[Show abstract][Hide abstract] ABSTRACT: Frequent binge drinking has been linked to heart disease, high blood pressure, type 2 diabetes, and the development of ethanol dependence. Thus, identifying pharmaceutical targets to treat binge drinking is of paramount importance. Here we employed a mouse model of binge-like ethanol drinking to study the role of neuropeptide Y (NPY). To this end, the present set of studies utilized pharmacological manipulation of NPY signaling, immunoreactivity (IR) mapping of NPY and NPY receptors, and electrophysiological recordings from slice preparations of the amygdala. The results indicated that central infusion of NPY, a NPY Y1 receptor (Y1R) agonist, and a Y2R antagonist significantly blunted binge-like ethanol drinking in C57BL/6J mice (that achieved blood ethanol levels >80 mg/dl in control conditions). Binge-like ethanol drinking reduced NPY and Y1R IR in the central nucleus of the amygdala (CeA), and 24 h of ethanol abstinence after a history of binge-like drinking promoted increases of Y1R and Y2R IR. Electrophysiological recordings of slice preparations from the CeA showed that binge-like ethanol drinking augmented the ability of NPY to inhibit GABAergic transmission. Thus, binge-like ethanol drinking in C57BL/6J mice promoted alterations of NPY signaling in the CeA, and administration of exogenous NPY compounds protected against binge-like drinking. The current data suggest that Y1R agonists and Y2R antagonists may be useful for curbing and/or preventing binge drinking, protecting vulnerable individuals from progressing to the point of ethanol dependence.
Neuropsychopharmacology: official publication of the American College of Neuropsychopharmacology 01/2012; 37(6):1409-21. DOI:10.1038/npp.2011.327 · 7.05 Impact Factor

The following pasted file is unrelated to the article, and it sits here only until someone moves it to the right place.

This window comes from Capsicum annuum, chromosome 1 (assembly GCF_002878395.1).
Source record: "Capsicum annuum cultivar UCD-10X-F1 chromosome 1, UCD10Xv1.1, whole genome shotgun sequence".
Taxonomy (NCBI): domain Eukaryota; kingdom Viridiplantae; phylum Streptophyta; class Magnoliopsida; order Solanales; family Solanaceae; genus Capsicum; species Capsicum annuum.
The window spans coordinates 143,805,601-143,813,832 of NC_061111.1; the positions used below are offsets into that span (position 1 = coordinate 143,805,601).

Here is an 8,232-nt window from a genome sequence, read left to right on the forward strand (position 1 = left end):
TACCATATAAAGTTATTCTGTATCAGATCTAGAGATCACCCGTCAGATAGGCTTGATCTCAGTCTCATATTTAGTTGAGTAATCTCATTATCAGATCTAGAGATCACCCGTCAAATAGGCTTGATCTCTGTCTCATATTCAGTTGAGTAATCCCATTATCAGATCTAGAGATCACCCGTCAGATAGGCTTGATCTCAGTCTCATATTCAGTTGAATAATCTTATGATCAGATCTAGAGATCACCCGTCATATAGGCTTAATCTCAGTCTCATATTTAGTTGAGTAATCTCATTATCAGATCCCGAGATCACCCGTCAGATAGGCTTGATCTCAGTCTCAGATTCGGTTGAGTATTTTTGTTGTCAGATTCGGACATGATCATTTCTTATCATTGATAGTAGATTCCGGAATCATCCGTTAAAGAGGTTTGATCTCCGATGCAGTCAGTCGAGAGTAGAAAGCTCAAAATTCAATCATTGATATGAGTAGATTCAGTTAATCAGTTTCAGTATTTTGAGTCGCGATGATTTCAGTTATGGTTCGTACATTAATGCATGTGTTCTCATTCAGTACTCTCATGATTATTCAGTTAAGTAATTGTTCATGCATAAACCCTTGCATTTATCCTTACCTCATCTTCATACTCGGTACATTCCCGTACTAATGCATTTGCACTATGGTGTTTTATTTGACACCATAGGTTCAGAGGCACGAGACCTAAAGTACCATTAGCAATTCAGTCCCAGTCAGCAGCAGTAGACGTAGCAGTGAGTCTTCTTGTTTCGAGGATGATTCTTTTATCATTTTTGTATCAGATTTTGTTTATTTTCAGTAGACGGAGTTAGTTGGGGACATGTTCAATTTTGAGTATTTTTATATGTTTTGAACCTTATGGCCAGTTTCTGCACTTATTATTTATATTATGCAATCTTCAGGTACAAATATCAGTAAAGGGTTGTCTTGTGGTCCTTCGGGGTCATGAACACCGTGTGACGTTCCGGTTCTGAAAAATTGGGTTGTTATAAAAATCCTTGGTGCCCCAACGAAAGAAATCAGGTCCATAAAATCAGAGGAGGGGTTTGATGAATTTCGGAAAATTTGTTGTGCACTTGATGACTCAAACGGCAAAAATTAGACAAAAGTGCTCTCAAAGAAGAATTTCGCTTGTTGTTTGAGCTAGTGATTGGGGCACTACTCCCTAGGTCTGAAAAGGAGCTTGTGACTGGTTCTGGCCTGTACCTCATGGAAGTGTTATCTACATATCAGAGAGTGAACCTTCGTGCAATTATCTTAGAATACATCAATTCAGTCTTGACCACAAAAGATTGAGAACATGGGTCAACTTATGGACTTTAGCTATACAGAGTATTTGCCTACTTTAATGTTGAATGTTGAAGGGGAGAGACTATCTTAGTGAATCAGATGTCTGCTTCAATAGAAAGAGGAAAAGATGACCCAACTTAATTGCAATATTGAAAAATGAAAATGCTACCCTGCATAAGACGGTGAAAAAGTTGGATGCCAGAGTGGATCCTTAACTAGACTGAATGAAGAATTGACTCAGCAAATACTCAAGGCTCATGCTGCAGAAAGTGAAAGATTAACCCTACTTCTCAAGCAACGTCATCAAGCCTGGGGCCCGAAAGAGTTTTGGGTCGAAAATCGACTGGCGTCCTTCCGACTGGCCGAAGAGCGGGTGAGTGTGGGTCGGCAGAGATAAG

[Show abstract][Hide abstract] ABSTRACT: Numerous rodent and human studies have demonstrated that neuropeptide Y (NPY) is involved in the regulation of anxiety-related behaviors. In this study, we examined whether there were differences in NPY signaling between two inbred mouse strains (C57BL/6J and DBA/2J) that exhibit divergent basal and stress-induced anxiety phenotypes. We focused on the bed nucleus of the stria terminals (BNST), a structure in the extended amygdala that is important for the regulation of anxiety-like behavior and contains NPY receptors. While results from whole-cell voltage-clamp recordings and immunofluorescence histochemistry revealed no significant basal differences in NPY signaling or NPY and NPY Y2 receptor (Y2R) expression in the BNST, these measures were differentially altered by chronic restraint stress. Ten days of chronic restraint stress increased basal GABAergic transmission and decreased NPY's ability to inhibit evoked GABAergic transmission in the dorsolateral BNST (dlBNST) via Y2R in DBA/2J, but not C57BL/6J, mice. Additionally, restraint stress increased NPY and Y2R expression across subregions of the BNST of DBA/2J mice 24 h after the last stress exposure, but no changes were observed in C57BL/6J mice. Together, these results suggest that chronic restraint stress engages the NPY system and alters NPY modulation of inhibitory transmission in the dlBNST of DBA/2J mice, but not C57BL/6J mice, which may be related to increased expression of anxiety-related behaviors in this strain.